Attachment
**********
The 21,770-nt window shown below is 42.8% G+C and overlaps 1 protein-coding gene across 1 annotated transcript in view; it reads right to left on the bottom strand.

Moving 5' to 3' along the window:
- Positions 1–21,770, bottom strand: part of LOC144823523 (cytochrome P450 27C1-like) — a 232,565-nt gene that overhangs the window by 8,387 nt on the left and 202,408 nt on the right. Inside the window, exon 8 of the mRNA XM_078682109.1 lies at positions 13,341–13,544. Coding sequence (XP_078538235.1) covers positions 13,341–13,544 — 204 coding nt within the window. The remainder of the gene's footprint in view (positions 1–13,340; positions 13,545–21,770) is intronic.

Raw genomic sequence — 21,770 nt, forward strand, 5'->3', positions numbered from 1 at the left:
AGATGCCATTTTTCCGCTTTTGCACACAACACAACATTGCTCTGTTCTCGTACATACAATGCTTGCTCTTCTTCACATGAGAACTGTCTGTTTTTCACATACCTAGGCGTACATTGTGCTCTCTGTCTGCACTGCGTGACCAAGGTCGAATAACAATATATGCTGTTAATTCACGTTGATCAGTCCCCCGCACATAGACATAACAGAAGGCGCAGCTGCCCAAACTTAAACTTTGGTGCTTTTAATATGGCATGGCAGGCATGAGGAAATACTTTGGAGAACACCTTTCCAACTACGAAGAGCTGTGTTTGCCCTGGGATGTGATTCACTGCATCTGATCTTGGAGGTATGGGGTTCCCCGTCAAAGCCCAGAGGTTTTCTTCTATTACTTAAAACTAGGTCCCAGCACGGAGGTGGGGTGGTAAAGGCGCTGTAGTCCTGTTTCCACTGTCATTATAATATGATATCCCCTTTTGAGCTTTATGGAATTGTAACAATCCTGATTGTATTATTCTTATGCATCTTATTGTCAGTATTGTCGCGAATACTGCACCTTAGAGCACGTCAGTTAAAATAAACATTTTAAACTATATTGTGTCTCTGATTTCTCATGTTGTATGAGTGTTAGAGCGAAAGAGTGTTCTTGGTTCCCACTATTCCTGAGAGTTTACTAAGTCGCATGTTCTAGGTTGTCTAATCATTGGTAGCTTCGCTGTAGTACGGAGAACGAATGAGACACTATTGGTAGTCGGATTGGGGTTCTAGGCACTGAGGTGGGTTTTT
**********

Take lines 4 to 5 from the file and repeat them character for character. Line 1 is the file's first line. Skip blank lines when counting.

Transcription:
Raw genomic sequence — 21,770 nt, forward strand, 5'->3', positions numbered from 1 at the left:
AGATGCCATTTTTCCGCTTTTGCACACAACACAACATTGCTCTGTTCTCGTACATACAATGCTTGCTCTTCTTCACATGAGAACTGTCTGTTTTTCACATACCTAGGCGTACATTGTGCTCTCTGTCTGCACTGCGTGACCAAGGTCGAATAACAATATATGCTGTTAATTCACGTTGATCAGTCCCCCGCACATAGACATAACAGAAGGCGCAGCTGCCCAAACTTAAACTTTGGTGCTTTTAATATGGCATGGCAGGCATGAGGAAATACTTTGGAGAACACCTTTCCAACTACGAAGAGCTGTGTTTGCCCTGGGATGTGATTCACTGCATCTGATCTTGGAGGTATGGGGTTCCCCGTCAAAGCCCAGAGGTTTTCTTCTATTACTTAAAACTAGGTCCCAGCACGGAGGTGGGGTGGTAAAGGCGCTGTAGTCCTGTTTCCACTGTCATTATAATATGATATCCCCTTTTGAGCTTTATGGAATTGTAACAATCCTGATTGTATTATTCTTATGCATCTTATTGTCAGTATTGTCGCGAATACTGCACCTTAGAGCACGTCAGTTAAAATAAACATTTTAAACTATATTGTGTCTCTGATTTCTCATGTTGTATGAGTGTTAGAGCGAAAGAGTGTTCTTGGTTCCCACTATTCCTGAGAGTTTACTAAGTCGCATGTTCTAGGTTGTCTAATCATTGGTAGCTTCGCTGTAGTACGGAGAACGAATGAGACACTATTGGTAGTCGGATTGGGGTTCTAGGCACTGAGGTGGGTTTTT